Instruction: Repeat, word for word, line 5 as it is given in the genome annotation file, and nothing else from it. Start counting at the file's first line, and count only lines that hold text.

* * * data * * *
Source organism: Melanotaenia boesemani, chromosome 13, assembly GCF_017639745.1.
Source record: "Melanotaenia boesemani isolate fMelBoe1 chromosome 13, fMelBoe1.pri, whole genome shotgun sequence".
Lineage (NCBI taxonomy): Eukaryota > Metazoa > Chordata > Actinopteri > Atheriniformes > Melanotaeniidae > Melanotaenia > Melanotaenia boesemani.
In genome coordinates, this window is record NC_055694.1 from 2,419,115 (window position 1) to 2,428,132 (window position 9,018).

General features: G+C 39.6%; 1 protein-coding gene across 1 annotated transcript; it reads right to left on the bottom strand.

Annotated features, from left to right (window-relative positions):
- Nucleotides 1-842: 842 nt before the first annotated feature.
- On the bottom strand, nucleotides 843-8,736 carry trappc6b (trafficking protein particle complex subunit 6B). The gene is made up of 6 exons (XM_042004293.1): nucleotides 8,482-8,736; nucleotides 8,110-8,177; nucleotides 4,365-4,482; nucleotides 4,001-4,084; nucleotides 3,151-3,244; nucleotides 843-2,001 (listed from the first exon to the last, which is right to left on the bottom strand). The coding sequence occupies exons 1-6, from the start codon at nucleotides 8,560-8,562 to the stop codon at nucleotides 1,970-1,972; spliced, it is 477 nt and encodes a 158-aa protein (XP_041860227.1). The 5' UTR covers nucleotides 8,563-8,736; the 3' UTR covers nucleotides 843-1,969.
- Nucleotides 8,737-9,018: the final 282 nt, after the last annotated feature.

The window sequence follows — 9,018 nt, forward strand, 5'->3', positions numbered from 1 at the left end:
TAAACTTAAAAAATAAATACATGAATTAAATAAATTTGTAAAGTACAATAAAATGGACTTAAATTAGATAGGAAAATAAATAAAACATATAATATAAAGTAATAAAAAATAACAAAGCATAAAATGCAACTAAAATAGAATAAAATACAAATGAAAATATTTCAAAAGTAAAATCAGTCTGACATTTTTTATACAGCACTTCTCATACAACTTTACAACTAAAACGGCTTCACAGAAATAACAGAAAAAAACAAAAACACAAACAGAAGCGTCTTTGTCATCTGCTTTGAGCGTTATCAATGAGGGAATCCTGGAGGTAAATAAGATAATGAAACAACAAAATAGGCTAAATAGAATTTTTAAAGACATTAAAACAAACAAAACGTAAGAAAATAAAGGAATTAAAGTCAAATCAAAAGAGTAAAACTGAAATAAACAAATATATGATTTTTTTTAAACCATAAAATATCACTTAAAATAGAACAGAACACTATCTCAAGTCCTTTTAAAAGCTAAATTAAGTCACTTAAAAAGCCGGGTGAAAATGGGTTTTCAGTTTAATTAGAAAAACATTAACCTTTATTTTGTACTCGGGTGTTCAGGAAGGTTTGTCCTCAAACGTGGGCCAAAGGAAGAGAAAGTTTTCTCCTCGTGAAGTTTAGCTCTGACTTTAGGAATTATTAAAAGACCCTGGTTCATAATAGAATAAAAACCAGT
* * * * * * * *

General features: G+C 39.6%; 1 protein-coding gene across 1 annotated transcript; it reads right to left on the bottom strand.